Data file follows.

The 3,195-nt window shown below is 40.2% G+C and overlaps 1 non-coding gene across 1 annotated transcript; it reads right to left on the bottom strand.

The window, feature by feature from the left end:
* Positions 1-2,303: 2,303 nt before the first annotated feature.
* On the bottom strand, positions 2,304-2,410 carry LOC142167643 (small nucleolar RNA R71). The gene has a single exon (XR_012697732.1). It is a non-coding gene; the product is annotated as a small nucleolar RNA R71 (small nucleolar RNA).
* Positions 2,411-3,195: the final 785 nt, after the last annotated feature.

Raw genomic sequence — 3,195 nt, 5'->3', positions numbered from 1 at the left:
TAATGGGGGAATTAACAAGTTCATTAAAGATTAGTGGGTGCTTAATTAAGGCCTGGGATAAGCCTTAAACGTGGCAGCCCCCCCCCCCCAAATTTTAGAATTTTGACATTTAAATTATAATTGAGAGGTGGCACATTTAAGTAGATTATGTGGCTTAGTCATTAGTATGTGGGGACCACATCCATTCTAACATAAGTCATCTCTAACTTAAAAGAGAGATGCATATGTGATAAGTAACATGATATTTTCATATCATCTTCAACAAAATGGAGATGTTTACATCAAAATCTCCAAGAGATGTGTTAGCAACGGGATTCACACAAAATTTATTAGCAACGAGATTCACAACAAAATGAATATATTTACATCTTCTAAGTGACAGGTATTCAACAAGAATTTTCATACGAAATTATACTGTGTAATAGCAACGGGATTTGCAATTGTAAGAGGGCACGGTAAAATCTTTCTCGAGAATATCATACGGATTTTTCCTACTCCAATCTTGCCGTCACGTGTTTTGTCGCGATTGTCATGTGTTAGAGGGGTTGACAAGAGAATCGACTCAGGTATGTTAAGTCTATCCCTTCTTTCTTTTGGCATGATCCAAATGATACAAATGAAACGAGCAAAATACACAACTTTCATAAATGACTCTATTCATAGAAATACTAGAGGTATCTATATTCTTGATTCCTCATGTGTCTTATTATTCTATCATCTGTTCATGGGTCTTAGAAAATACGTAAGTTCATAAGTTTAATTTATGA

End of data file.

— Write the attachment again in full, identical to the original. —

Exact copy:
The 3,195-nt window shown below is 40.2% G+C and overlaps 1 non-coding gene across 1 annotated transcript; it reads right to left on the bottom strand.

The window, feature by feature from the left end:
* Positions 1-2,303: 2,303 nt before the first annotated feature.
* On the bottom strand, positions 2,304-2,410 carry LOC142167643 (small nucleolar RNA R71). The gene has a single exon (XR_012697732.1). It is a non-coding gene; the product is annotated as a small nucleolar RNA R71 (small nucleolar RNA).
* Positions 2,411-3,195: the final 785 nt, after the last annotated feature.

Raw genomic sequence — 3,195 nt, 5'->3', positions numbered from 1 at the left:
TAATGGGGGAATTAACAAGTTCATTAAAGATTAGTGGGTGCTTAATTAAGGCCTGGGATAAGCCTTAAACGTGGCAGCCCCCCCCCCCCAAATTTTAGAATTTTGACATTTAAATTATAATTGAGAGGTGGCACATTTAAGTAGATTATGTGGCTTAGTCATTAGTATGTGGGGACCACATCCATTCTAACATAAGTCATCTCTAACTTAAAAGAGAGATGCATATGTGATAAGTAACATGATATTTTCATATCATCTTCAACAAAATGGAGATGTTTACATCAAAATCTCCAAGAGATGTGTTAGCAACGGGATTCACACAAAATTTATTAGCAACGAGATTCACAACAAAATGAATATATTTACATCTTCTAAGTGACAGGTATTCAACAAGAATTTTCATACGAAATTATACTGTGTAATAGCAACGGGATTTGCAATTGTAAGAGGGCACGGTAAAATCTTTCTCGAGAATATCATACGGATTTTTCCTACTCCAATCTTGCCGTCACGTGTTTTGTCGCGATTGTCATGTGTTAGAGGGGTTGACAAGAGAATCGACTCAGGTATGTTAAGTCTATCCCTTCTTTCTTTTGGCATGATCCAAATGATACAAATGAAACGAGCAAAATACACAACTTTCATAAATGACTCTATTCATAGAAATACTAGAGGTATCTATATTCTTGATTCCTCATGTGTCTTATTATTCTATCATCTGTTCATGGGTCTTAGAAAATACGTAAGTTCATAAGTTTAATTTATGA